The AND gate functions the same way as a logical "and" operator. Thinking about 0 as false and 1 as true, the AND gate only outputs true if both inputs are true, otherwise it outputs false.
The OR gate functions as a logical "or" operator. It outputs true if one or more of the inputs are true, and false otherwise.
The NOT gate is known as the inverter because it outputs the invert of the input (ex. if the input is true, it outputs false).
The NAND gate is the AND gate followed by the NOT gate. As a result, the outputs are the inverses of what the outputs would have been for the AND gate. The output of a NAND gate is true if any of the inputs are false, and false otherwise.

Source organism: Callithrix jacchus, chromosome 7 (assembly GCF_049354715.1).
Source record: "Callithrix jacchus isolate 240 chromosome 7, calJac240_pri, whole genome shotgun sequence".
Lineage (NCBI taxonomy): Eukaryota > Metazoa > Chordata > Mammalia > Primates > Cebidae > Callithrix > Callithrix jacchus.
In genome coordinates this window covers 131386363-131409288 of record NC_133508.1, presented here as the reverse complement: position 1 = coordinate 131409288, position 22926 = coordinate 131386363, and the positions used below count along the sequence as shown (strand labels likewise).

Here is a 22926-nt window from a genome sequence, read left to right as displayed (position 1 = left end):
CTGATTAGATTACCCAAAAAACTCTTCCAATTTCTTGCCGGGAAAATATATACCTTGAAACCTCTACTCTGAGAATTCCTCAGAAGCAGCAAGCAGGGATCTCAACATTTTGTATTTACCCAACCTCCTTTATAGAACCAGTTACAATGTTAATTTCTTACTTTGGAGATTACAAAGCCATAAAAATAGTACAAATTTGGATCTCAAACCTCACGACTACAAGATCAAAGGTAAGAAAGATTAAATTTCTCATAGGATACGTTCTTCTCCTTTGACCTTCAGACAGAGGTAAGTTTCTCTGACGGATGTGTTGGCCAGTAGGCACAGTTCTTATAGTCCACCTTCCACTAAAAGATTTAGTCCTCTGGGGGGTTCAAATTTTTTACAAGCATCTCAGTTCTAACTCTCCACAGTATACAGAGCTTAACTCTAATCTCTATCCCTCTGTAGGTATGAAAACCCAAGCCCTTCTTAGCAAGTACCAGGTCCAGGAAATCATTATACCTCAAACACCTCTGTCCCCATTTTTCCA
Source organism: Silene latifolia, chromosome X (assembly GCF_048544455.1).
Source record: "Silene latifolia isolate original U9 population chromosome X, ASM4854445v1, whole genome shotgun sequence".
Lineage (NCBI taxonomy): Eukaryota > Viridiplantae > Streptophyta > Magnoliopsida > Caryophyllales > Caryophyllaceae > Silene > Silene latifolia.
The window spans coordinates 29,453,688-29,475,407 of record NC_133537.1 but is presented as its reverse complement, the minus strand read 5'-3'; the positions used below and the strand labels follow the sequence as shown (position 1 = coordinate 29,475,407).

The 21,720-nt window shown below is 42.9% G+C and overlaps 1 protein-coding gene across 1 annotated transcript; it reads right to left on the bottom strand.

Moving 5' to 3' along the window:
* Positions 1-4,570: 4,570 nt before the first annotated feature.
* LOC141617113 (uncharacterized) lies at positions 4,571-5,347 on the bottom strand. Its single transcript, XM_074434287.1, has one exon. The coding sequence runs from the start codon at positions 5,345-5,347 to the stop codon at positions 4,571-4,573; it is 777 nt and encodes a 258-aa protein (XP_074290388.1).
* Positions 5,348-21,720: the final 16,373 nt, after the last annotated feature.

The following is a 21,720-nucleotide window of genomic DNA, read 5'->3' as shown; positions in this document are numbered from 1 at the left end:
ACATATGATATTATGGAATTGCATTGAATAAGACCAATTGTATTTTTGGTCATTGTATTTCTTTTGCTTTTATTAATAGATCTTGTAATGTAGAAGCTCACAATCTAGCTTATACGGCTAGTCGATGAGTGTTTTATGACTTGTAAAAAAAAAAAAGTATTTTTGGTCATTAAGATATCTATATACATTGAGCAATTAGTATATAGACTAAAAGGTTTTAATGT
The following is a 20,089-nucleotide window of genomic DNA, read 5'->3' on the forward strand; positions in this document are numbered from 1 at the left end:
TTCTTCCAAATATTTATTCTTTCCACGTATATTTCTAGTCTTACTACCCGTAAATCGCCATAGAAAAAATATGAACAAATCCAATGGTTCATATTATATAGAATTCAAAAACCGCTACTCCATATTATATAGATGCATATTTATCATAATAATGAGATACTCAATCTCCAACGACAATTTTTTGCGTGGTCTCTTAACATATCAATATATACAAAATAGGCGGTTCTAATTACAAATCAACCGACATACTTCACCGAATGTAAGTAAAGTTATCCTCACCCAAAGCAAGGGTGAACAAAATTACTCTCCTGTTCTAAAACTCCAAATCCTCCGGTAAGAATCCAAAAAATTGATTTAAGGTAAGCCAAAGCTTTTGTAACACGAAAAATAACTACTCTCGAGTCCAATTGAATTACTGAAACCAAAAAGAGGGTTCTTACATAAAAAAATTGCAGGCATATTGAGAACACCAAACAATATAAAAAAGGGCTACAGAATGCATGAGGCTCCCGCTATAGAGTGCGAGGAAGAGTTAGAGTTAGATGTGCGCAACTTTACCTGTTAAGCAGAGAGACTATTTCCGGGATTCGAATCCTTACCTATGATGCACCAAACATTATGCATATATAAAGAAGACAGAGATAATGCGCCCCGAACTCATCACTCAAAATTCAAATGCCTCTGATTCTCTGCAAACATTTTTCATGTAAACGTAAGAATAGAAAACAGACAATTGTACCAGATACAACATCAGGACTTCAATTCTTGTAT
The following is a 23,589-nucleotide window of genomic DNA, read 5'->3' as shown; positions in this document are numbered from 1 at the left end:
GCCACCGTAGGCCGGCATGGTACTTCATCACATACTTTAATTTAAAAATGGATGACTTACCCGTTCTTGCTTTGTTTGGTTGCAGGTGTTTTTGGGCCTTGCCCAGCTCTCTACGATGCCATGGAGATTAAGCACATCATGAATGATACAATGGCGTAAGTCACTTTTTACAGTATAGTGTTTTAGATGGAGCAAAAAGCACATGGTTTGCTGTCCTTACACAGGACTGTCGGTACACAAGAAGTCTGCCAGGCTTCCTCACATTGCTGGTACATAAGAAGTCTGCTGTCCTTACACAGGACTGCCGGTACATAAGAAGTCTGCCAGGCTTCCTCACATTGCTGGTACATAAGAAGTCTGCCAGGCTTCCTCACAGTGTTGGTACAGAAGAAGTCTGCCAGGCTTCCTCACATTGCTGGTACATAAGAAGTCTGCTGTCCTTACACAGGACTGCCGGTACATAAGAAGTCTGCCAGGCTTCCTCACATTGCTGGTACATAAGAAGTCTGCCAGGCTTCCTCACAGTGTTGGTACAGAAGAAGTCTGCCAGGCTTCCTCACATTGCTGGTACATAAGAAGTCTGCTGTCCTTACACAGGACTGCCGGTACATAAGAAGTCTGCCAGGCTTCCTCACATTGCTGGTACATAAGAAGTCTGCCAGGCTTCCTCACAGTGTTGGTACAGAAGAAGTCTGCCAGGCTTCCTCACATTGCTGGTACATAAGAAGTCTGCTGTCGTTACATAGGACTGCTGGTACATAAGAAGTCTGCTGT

Similar to an NAND gate, a NOR gate is an OR gate followed by a NOT gate. The outputs of a NOR gate are false if any of the inputs are true, and true otherwise.
The XOR gate (exclusive-OR) gives an output of true if either of the inputs are true, but not if both inputs are true. If both inputs are false, then the output is false.
The XNOR gate (exclusive-NOR) is the opposite of the XOR gate. If either, but not both, of the inputs are true, then the output is false, and true otherwise.